Central Asia is the cluster of countries located in the basin of the "Great Aral Sea". It originates from the ancient civilizations of the IV-III millennium B.C. known as “Ariana” and is an important geopolitical centre today, where the USA, Russia, China, EU, Iran and India participate in the regional water game. The Aral Sea Basin has always been a subject of interest to outside powers as a target of travel or political blame. At the same time it was a source of prosperity and a place of work, love, history and strong cultural traditions for almost 100 million people.
At present the Aral Sea Basin is shared by independent states with different interests but at the same time in need of close collaboration for their survival. Much has been written about this region but few writers have discovered the deeper roots of the historical transformations that have caused the present situation of environmental degradation. The extremely arid character of the region is a cause of very sensitive natural and social conditions; a very fragile balance that is easily disturbed by any important impact from the outside or innovations from the inside. Only a thorough analysis of both the positive ambitions of the region and their possible negative consequences can provide the necessary understanding of why important development initiatives of the recent past have always produced the negative consequences as they did.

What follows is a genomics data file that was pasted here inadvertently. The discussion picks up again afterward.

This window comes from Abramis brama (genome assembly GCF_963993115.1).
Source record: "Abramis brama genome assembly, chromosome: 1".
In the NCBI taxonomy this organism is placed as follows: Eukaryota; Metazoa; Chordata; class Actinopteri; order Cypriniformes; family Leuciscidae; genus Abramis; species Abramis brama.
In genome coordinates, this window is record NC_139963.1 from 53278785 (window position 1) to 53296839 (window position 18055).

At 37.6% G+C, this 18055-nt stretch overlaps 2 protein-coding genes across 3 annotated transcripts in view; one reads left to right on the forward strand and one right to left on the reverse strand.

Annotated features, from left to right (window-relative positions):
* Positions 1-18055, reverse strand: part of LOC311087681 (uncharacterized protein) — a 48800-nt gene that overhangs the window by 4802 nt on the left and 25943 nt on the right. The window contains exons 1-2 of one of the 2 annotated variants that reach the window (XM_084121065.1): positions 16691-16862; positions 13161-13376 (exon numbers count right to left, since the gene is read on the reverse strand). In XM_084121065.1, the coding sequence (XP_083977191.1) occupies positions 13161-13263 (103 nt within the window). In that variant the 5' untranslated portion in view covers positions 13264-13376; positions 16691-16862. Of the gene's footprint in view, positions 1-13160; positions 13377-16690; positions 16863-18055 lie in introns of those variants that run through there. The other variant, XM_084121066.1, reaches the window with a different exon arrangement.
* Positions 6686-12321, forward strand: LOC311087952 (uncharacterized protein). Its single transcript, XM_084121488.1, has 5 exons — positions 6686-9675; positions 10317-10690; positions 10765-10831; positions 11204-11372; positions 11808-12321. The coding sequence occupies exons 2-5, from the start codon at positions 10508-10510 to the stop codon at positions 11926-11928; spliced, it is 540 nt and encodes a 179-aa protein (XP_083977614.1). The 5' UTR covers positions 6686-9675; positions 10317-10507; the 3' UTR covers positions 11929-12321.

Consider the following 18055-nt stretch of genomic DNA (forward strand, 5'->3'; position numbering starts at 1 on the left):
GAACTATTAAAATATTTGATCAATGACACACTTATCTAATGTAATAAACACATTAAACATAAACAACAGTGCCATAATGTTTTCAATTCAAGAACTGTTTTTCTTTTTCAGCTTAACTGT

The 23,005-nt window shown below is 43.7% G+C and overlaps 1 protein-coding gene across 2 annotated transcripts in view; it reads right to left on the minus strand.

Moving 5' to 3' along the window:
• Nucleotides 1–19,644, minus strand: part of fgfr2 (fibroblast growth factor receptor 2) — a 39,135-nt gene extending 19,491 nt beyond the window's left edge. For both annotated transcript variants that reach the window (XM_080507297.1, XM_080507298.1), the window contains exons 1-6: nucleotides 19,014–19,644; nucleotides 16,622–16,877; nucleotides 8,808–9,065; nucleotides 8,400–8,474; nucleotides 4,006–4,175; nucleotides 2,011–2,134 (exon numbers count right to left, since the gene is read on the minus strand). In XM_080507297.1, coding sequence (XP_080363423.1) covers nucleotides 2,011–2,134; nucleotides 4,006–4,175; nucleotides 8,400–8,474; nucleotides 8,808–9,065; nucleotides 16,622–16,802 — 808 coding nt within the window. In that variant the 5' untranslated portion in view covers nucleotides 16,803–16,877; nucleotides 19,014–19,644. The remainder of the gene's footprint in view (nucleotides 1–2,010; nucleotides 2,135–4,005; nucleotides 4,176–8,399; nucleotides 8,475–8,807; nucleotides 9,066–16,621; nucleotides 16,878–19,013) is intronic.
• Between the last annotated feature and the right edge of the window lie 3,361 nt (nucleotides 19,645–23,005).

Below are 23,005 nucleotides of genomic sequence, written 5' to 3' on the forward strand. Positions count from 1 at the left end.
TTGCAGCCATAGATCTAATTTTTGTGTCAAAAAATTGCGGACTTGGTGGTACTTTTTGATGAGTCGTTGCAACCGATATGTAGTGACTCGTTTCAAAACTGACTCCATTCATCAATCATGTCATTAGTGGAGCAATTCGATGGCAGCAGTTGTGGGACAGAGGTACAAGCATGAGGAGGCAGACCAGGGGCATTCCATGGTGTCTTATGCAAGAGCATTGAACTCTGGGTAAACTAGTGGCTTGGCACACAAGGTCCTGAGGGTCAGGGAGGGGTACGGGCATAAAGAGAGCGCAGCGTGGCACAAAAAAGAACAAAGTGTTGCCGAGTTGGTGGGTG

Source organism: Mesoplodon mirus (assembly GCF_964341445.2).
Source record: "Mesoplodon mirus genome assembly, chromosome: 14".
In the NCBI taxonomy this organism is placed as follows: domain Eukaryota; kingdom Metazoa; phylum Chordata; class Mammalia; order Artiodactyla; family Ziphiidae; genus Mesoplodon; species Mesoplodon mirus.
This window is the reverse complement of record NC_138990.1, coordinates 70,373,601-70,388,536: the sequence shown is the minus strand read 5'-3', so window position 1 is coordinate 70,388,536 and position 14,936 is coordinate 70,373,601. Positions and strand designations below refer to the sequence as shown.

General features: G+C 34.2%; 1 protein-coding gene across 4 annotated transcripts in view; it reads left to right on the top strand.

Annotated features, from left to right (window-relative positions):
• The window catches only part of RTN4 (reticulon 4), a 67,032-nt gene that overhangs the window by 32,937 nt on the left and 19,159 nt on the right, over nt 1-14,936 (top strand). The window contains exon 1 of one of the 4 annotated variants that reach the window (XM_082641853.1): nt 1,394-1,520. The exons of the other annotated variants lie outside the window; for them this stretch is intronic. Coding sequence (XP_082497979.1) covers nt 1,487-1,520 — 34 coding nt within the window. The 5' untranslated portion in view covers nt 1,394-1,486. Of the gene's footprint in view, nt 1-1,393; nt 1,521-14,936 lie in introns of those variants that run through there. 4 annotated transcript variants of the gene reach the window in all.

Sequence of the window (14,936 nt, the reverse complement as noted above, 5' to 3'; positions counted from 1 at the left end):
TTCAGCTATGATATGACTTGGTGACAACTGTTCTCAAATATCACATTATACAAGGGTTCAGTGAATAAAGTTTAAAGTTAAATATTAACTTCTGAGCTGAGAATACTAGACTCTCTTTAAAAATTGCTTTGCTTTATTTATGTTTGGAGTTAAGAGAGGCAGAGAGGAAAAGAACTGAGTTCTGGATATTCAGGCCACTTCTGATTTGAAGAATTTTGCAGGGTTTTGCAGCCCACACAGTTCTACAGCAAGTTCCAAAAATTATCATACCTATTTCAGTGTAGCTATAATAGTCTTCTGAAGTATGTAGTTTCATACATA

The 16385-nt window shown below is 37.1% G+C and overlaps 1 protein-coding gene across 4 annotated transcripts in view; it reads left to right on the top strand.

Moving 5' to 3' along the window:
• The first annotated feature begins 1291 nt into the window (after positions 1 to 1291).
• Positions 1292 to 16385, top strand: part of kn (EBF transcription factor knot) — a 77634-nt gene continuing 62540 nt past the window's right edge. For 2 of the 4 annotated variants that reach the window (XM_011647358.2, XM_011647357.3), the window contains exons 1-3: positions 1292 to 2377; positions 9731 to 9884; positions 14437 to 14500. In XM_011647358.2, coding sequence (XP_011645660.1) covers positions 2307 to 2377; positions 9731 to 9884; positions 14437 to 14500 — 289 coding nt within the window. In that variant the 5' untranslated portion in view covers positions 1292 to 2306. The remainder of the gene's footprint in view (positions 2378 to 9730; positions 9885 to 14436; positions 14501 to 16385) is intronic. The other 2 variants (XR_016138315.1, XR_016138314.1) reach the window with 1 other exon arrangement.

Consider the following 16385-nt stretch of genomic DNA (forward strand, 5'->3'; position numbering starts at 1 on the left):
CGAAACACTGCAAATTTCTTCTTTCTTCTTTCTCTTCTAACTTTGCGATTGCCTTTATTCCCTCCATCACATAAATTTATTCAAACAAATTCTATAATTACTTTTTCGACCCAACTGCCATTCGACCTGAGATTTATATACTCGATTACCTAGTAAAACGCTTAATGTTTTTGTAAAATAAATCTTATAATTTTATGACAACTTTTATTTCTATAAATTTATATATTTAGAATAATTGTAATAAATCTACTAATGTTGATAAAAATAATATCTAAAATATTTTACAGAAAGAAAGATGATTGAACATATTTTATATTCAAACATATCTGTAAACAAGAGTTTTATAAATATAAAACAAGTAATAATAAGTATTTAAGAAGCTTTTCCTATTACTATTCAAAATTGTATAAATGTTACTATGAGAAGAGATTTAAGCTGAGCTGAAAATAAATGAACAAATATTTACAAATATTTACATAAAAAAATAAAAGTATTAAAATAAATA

Table of Contents
1. Introduction 2. The Cost of Water is Life 3. Russian Colonization and the Soviet Era in Central Asia 4. Water for Independent States 5. Water and the Future for Central Asia
The authors have a long experience in water management in Central Asia and have collaborated for years. They have used a wide range of historical, scientific and practical references and many actual data they have gathered as a result of their years of work.
Victor A. Dukhovny (Uzbekistan) has many years of experience with water in Central Asia and is one of the leading specialists in the development of complex water management and irrigation systems. He was involved with the rehabilitation program of the Hunger and the Karshi Steppe and of the Karakum Canal. At present, he leads the future water development policies plan for the region. Prof. Dukhovny is the director of the Scientific Information Centre of the Interstate Commission for Water Coordination of Central Asia in Tashkent, Uzbekistan.
Joop de Schutter (The Netherlands) has dealt with water development projects in the region and was involved with the integrated management schemes for the Amudarya and Syrdarya deltas as part of the regional Aral Sea Basin management model. He also led the implementation of the Sudoche Wetlands Restoration project. At present, he is the deputy director of the UNESCO-IHE International Institute for Water Education in Delft, the Netherlands.